the client’s nervous system to let go of any residual tension here. And, of course, you can just go back into a nice rock that isn’t quite so random. And you can use fists here, you can use your elbows and forearms. And just make sure to
explore this entire ilium. So come around to the lateral region. Come down toward the tailbone, just don’t proceed too far inferiorly. We do want to respect our client’s space. And out toward the greater trochanter. And once I’ve warmed up
both sides like that, I’ve kind of acclimated the body to that more intense kinetic action, we get to the sacrum shaker itself. To do this, I’m going to place the heel of my hand along each SI joint. So here and here. And you can give this
some nice compression upward and inward, so
toward those SI joints. And then, using alternating motions, so one hand goes superiorly
while the other goes inferiorly and alternating in that
fashion, just give it a shake. You can start slow, and then speed it up. And ultimately, you want your hands to be moving faster than
the tissue is rebounding. So move fast enough that you’re
staying ahead of the sacrum and causing it to lag behind a little bit, and you’ll see what I
mean when you try this. And as you do this, think mobilization. We’re mobilizing this sacrum
in multiple dimensions. We are rotating it, we are tilting it, and we’re moving it in a way that causes it to change its relationship with the lumbar spine and with the femurs. And this will usually
be fairly brief for me, and then I’ll move on
to do some variations, moving outward onto the ilium, coming down toward the tailbone. You can go faster. You can go slower. This doesn’t need to be quite
this kinetic and dynamic, but I think it feels pretty good. And while we’re here, just realize that there’s a lot more that
we can doing with this area. The sacrum very much
likes direct compression, so I’m going to, just
using the palm of my hand, compress the entire sacrum. This is about the border of it right here. And I’m just pressing
down with my body weight. And I can, again, give
this a little movement, or I can just sit with this compression. This is going to create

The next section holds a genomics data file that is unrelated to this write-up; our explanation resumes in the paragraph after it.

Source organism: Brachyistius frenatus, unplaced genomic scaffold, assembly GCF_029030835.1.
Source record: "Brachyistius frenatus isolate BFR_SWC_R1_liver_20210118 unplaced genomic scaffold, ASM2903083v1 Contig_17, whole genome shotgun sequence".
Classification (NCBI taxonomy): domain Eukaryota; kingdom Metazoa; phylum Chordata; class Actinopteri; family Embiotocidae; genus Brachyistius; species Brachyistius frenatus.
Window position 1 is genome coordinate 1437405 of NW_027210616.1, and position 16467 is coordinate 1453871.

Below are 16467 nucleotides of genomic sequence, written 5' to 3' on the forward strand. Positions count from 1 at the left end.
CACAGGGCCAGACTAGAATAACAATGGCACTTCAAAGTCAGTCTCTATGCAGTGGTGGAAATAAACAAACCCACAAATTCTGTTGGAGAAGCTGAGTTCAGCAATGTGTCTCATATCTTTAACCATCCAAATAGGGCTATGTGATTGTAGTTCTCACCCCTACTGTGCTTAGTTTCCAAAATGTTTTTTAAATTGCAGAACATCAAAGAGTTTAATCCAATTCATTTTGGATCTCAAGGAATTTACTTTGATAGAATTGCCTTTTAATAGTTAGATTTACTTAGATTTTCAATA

a little bit of traction in the low back, but mostly
it’s just going to be a feeling of relief in the pelvis. And, of course, you can always feel free to check in with
your client about this. You can also be a little
bit more vigorous. So you can do some superficial friction, just moving your palm
over the sacrum itself. And, Amanda, is this
jostling okay for you? – [Amanda] Yes.
– Okay, great. And we’re just creating some heat. You can come out to the sides. And Amanda actually showed me this one. She’s a colleague of mine
and a fellow teacher. And you can come up
into the lumbar region. And just realize that every change that you make with the legs is going to change the feel of all this work. So by bringing the hip into
internal and external rotation, this will change the
length of these rotators. And all of this hip work,
all of this sacrum work will feel very different,
even if we’re just working directly with the sacrum itself. You can also abduct the leg
and externally rotate it. And if the client is comfortable doing so, you can just leave the leg here to sit. And now, this hip is cocked up toward you. Just realize that this can
cause some draping issues, so you might want to have the leg almost fully draped down to the knee. And you can compress toward that SI joint, and you can always stabilize
this leg over here. That might be a good idea. You can come down toward